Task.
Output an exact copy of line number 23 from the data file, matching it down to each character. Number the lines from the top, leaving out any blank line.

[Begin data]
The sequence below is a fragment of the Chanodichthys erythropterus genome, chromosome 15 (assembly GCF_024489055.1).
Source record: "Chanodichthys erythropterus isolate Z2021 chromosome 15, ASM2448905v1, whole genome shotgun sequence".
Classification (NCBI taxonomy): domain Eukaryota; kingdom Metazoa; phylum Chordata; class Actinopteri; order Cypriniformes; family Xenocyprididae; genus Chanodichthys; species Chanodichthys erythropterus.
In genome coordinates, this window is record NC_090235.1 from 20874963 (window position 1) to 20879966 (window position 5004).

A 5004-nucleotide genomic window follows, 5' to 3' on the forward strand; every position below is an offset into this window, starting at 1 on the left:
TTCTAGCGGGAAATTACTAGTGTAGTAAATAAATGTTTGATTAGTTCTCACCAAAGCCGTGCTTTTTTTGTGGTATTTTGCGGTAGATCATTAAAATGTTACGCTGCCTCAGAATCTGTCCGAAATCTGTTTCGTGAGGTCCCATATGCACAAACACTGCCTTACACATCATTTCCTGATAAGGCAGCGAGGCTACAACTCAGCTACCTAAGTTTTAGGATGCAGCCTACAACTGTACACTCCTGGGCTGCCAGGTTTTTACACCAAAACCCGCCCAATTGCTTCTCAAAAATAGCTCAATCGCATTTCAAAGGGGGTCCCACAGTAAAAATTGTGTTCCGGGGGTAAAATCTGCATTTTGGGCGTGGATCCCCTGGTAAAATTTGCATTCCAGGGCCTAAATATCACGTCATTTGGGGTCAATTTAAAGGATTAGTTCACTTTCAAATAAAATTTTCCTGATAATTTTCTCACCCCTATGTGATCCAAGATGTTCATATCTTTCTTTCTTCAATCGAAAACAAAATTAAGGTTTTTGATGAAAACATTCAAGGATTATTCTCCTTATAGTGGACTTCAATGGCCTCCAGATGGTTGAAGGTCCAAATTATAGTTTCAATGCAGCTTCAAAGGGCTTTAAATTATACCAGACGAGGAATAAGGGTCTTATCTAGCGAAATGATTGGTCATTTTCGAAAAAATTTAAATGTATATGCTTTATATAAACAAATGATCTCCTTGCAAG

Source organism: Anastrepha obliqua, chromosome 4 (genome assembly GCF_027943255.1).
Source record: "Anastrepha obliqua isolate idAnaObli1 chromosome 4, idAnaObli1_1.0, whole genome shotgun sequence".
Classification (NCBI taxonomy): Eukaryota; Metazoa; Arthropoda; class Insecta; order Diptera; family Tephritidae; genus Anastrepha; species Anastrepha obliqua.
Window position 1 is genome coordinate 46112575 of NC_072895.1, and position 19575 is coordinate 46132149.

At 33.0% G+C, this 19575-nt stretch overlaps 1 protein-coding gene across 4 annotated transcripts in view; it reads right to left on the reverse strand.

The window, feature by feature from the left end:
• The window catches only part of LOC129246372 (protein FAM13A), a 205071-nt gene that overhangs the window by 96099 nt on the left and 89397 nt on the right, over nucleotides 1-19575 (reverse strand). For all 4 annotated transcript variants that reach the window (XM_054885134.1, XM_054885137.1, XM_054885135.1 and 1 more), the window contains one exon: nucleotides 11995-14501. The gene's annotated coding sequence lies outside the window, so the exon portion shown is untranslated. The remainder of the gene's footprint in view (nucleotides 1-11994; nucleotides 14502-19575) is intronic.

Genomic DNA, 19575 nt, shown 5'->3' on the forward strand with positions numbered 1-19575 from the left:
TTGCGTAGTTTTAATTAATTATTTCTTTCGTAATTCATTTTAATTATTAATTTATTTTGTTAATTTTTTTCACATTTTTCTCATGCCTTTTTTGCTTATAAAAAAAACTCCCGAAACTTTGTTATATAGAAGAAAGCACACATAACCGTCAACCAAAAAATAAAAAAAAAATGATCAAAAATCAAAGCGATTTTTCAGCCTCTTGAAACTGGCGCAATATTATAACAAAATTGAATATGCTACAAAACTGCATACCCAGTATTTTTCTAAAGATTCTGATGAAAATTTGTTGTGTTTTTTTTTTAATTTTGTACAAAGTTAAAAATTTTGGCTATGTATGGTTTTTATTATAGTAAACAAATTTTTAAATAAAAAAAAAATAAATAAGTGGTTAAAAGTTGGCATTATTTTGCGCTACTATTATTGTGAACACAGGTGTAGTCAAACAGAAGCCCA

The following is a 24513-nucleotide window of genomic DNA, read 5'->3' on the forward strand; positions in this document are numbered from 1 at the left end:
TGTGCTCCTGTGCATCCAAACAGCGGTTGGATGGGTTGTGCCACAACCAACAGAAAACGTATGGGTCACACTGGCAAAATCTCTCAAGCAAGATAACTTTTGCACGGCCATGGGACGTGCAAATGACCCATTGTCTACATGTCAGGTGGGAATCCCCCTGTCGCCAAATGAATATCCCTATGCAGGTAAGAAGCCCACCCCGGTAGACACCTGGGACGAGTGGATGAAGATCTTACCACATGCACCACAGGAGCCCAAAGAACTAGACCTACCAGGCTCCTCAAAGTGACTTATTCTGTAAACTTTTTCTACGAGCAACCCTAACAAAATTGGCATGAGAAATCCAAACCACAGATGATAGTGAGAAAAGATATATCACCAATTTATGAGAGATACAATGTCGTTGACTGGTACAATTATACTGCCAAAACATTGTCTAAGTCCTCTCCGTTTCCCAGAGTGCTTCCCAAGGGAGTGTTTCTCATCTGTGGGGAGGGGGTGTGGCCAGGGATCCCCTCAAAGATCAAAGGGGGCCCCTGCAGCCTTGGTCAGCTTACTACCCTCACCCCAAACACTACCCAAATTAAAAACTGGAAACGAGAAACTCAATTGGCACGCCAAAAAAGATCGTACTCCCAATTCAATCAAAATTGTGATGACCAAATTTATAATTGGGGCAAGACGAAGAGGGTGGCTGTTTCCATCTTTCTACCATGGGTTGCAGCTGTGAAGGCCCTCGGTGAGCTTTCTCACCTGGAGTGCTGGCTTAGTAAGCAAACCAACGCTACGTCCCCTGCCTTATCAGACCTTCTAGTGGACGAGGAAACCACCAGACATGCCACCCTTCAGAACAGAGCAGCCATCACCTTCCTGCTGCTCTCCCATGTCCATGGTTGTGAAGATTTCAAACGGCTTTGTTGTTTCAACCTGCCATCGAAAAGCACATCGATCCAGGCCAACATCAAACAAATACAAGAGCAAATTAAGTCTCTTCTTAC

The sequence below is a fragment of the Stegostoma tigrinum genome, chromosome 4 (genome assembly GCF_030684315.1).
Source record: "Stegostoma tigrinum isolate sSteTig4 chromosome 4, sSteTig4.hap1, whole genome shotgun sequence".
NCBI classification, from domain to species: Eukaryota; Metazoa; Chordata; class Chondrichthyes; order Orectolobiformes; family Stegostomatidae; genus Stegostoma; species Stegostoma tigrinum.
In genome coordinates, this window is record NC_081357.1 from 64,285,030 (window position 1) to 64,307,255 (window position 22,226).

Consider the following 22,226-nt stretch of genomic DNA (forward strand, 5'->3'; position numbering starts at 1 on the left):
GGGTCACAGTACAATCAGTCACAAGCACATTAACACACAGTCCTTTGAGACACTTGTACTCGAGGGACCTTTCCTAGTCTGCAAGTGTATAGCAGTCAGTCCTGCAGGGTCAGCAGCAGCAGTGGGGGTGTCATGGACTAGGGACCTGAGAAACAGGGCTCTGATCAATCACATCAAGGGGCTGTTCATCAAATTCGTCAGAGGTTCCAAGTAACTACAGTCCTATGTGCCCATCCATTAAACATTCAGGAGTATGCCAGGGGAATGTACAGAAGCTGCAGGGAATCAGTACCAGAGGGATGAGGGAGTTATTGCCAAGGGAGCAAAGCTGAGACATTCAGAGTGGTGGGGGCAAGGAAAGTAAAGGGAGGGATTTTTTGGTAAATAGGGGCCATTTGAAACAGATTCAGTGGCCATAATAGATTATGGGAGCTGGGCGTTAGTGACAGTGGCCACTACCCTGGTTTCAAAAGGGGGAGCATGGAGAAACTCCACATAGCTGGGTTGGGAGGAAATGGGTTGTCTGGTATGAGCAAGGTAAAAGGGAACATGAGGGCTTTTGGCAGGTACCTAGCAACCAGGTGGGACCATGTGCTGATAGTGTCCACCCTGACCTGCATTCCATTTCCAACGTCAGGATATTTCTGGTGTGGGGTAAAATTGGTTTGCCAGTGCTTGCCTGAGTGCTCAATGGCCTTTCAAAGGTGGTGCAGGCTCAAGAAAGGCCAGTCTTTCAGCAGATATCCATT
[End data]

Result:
GGGTCACAGTACAATCAGTCACAAGCACATTAACACACAGTCCTTTGAGACACTTGTACTCGAGGGACCTTTCCTAGTCTGCAAGTGTATAGCAGTCAGTCCTGCAGGGTCAGCAGCAGCAGTGGGGGTGTCATGGACTAGGGACCTGAGAAACAGGGCTCTGATCAATCACATCAAGGGGCTGTTCATCAAATTCGTCAGAGGTTCCAAGTAACTACAGTCCTATGTGCCCATCCATTAAACATTCAGGAGTATGCCAGGGGAATGTACAGAAGCTGCAGGGAATCAGTACCAGAGGGATGAGGGAGTTATTGCCAAGGGAGCAAAGCTGAGACATTCAGAGTGGTGGGGGCAAGGAAAGTAAAGGGAGGGATTTTTTGGTAAATAGGGGCCATTTGAAACAGATTCAGTGGCCATAATAGATTATGGGAGCTGGGCGTTAGTGACAGTGGCCACTACCCTGGTTTCAAAAGGGGGAGCATGGAGAAACTCCACATAGCTGGGTTGGGAGGAAATGGGTTGTCTGGTATGAGCAAGGTAAAAGGGAACATGAGGGCTTTTGGCAGGTACCTAGCAACCAGGTGGGACCATGTGCTGATAGTGTCCACCCTGACCTGCATTCCATTTCCAACGTCAGGATATTTCTGGTGTGGGGTAAAATTGGTTTGCCAGTGCTTGCCTGAGTGCTCAATGGCCTTTCAAAGGTGGTGCAGGCTCAAGAAAGGCCAGTCTTTCAGCAGATATCCATT